How Often Do Truckers Drive While Distracted?

How Often Do Truckers Drive While Distracted?

With April as Distracted Driving Awareness Month, we want to tackle the tough topic of distracted driving. While on the road, many people text on the phone or adjust the radio. But did you know those actions can lead to serious injuries?

According to the Centers for Disease Control and Prevention, about 3,000 people are killed and 424,000 injured in crashes involving distracted drivers every year. Distracted driving is a serious concern with any vehicle on the road. But when you add the size and weight of a large commercial vehicle, it can lead to disastrous consequences.

At the Trucking Injury Law Group, many of our clients have suffered the physical, emotional, and financial impact of a distracted truck driver operating a vehicle. While we would like to put everyone’s mind at ease, texting, talking, and even eating are all distractions that can lead to accidents.

Unfortunately, this problem seems to persist on our roadways and highways.

How often do truckers drive while distracted? Let’s look at the facts on the road:

Distractions on the Road

Truckers face several risks while on the road, including distractions. Many of these distractions fall into three categories: cognitive, visual, or manual.

Cognitive distractions happen when the driver is looking at the road, but their mind might be “daydreaming.” Long hours of driving without proper rest can lead to fatigue. In turn, that can cause a lack of attention, decreased reaction times, and cause the driver to put their focus on somewhere other than the road.

Visual distractions are the most common distractions faced by truckers, and they often stem from mobile phone use. While hands-free options are allowed, improper use of mobile phones puts everyone at risk. Dialing, answering calls, or texting can divert attention from the road.

Research from the FMCSA shows that commercial motor vehicle drivers who text are 23 times more likely to be involved in a truck accident than those who do not.

Drivers who dialed a handheld phone had more frequent and larger steering corrections than drivers who were only talking on the phone. While dispatching devices may seem pretty innocuous, drivers who used them were nine times more likely to be involved in a crash.

Finally, manual distractions can include activities that make the driver take their hands off the wheel. These prohibited behaviors can involve adjusting the radio, eating, and even taking photos.

While some distractions are unavoidable, minimizing them helps to make everyone safe on the road.

Federal Motor Carrier Safety Administration (FMCSA) Regulations

The FMCSA defines distracted driving as “no reaching, no holding, no dialing, no texting, and no reading.” According to the new FMCSA rules for interstate travel, truck drivers are prohibited from texting or using handheld mobile phones while operating a commercial motor vehicle. Drivers caught violating these rules face fines, disqualifications, and being put out of service.

Using any device that requires the driver to take their eyes off the road, even for a second, is considered a violation.

The regulations go as far as to say that reading from an electronic device or texting in a code is also a violation of these rules. While hands-free devices are permitted for use, they still must not divert the truck driver’s attention from the road.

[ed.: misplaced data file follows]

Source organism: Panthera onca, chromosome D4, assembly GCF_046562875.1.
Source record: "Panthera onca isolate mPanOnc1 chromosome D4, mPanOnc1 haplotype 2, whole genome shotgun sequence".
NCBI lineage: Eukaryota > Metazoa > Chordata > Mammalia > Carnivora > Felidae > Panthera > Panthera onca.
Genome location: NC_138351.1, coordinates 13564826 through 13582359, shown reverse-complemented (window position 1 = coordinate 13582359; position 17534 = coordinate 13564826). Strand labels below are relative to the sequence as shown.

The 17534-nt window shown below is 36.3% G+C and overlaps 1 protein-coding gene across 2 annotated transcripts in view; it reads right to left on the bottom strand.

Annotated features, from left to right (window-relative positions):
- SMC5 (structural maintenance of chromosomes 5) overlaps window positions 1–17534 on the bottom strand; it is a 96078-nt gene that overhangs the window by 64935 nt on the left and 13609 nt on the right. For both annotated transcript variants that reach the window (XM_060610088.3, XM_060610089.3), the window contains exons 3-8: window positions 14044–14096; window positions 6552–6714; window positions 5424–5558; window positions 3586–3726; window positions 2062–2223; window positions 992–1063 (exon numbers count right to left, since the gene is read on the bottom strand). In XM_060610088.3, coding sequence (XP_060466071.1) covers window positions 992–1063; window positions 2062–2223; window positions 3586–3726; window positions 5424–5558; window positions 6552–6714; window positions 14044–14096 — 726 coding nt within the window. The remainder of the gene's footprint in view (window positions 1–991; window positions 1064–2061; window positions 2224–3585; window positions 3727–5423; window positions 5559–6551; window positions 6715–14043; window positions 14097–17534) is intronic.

Truck drivers who are distracted while driving face fines of up to $2,750. Repeat offenders face even harsher consequences, such as being disqualified or put out of service for up to 120 days.

Also, the driver’s employer can be fined up to $11,000 if they knowingly allow or require drivers to use handheld devices while driving. This violation will negatively affect the employer’s SMS (Safety Measurement System) ratings, leading to more consequences.

How many of today’s truck drivers engage in these activities?

Truckers are not freely answering these questions since they know they could face the consequences of losing their livelihood, monetary fines, and even civil penalties. It is not until an accident occurs on the road that law enforcement and accident investigators discover the true source of the crash: distracted driving.

Safety First

Safety is important when it comes to driving, especially for truckers who spend long hours on the road. To reduce distracted driving incidents, truckers need to follow certain safety practices.

First, using hands-free devices for calls and navigation can reduce the likelihood of accidents caused by distracted driving. Plus, it is mandated by FMCSA rules. All drivers should take these devices out of easy reach and avoid reaching or holding them while driving.

Prioritizing rest breaks and meals is another vital step. Fatigue contributes to distraction. When truck drivers get the proper amount of sleep and take scheduled breaks, they can prevent any occurrences where their mind drifts away from the road.

Also, multitasking while driving should be avoided at all costs. Truckers need to focus solely on driving. They should always avoid eating, adjusting the radio, or engaging in other activities while behind the wheel. With that, they can minimize distractions and increase their focus on the road.

Finally, truckers should be aware of FMCSA regulations and always comply with them. Ignorance is not an excuse.

Driving a large commercial vehicle is a significant responsibility. And for those who can’t follow the rules, it can lead to a revocation of their operating license and a loss of employment.

All truck drivers need to stay focused and avoid distractions while on the road to ensure their safety and the safety of others. By following the rules and regulations set forth by the FMCSA, we can all work together to make our roads safer.